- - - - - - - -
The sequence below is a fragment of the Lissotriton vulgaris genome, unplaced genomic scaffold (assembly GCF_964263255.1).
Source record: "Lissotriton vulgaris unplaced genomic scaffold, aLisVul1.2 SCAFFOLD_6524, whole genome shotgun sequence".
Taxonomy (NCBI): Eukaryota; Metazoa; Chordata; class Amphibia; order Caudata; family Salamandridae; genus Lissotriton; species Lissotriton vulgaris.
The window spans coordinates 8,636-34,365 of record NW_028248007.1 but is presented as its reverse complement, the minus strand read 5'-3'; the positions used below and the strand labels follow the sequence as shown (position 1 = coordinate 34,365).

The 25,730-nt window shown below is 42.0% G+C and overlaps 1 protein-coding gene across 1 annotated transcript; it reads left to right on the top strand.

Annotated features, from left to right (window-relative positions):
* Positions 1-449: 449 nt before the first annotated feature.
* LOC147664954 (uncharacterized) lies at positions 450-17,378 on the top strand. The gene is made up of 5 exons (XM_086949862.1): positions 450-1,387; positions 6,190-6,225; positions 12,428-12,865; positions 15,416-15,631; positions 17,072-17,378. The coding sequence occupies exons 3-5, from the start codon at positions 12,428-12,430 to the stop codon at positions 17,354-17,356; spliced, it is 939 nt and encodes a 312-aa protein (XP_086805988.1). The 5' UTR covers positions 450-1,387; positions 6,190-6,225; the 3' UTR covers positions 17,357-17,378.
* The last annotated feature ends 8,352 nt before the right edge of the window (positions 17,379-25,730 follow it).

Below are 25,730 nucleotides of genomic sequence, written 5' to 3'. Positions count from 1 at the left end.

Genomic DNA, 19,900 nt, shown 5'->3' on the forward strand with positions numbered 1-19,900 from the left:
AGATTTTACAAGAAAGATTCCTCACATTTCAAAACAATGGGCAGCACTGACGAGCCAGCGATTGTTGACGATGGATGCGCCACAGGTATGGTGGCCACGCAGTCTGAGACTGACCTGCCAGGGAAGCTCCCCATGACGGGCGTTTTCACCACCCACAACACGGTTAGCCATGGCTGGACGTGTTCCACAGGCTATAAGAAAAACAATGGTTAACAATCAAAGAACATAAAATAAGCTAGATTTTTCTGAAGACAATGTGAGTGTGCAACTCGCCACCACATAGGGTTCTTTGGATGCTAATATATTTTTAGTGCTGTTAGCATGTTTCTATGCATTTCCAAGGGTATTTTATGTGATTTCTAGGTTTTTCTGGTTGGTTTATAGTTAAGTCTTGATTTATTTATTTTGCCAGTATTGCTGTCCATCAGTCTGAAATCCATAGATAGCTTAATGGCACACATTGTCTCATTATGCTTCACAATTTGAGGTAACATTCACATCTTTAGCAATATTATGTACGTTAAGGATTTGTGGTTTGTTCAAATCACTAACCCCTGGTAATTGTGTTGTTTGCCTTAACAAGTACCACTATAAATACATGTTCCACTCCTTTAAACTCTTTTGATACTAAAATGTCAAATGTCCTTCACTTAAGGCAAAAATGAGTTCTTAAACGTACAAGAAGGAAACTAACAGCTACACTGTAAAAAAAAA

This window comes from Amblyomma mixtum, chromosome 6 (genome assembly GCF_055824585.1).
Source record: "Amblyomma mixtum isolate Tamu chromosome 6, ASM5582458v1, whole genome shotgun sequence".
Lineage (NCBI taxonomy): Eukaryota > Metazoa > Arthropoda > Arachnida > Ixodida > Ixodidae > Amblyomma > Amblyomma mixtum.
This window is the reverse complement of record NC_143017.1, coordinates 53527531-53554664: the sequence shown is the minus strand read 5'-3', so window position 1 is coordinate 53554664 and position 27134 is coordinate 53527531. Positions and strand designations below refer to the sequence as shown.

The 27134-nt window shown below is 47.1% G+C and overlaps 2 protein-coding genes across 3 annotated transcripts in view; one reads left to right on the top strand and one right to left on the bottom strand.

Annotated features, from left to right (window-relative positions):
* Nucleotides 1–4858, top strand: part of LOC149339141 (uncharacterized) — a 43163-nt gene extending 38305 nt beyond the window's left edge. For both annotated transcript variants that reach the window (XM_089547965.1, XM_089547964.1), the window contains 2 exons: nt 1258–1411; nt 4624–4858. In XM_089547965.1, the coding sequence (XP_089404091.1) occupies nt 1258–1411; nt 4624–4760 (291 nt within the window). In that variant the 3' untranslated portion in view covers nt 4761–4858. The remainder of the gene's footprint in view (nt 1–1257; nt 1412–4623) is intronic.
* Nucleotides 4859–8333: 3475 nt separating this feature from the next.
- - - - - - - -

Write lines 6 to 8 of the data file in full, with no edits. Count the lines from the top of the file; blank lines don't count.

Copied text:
Annotated features, from left to right (window-relative positions):
* Positions 1-449: 449 nt before the first annotated feature.
* LOC147664954 (uncharacterized) lies at positions 450-17,378 on the top strand. The gene is made up of 5 exons (XM_086949862.1): positions 450-1,387; positions 6,190-6,225; positions 12,428-12,865; positions 15,416-15,631; positions 17,072-17,378. The coding sequence occupies exons 3-5, from the start codon at positions 12,428-12,430 to the stop codon at positions 17,354-17,356; spliced, it is 939 nt and encodes a 312-aa protein (XP_086805988.1). The 5' UTR covers positions 450-1,387; positions 6,190-6,225; the 3' UTR covers positions 17,357-17,378.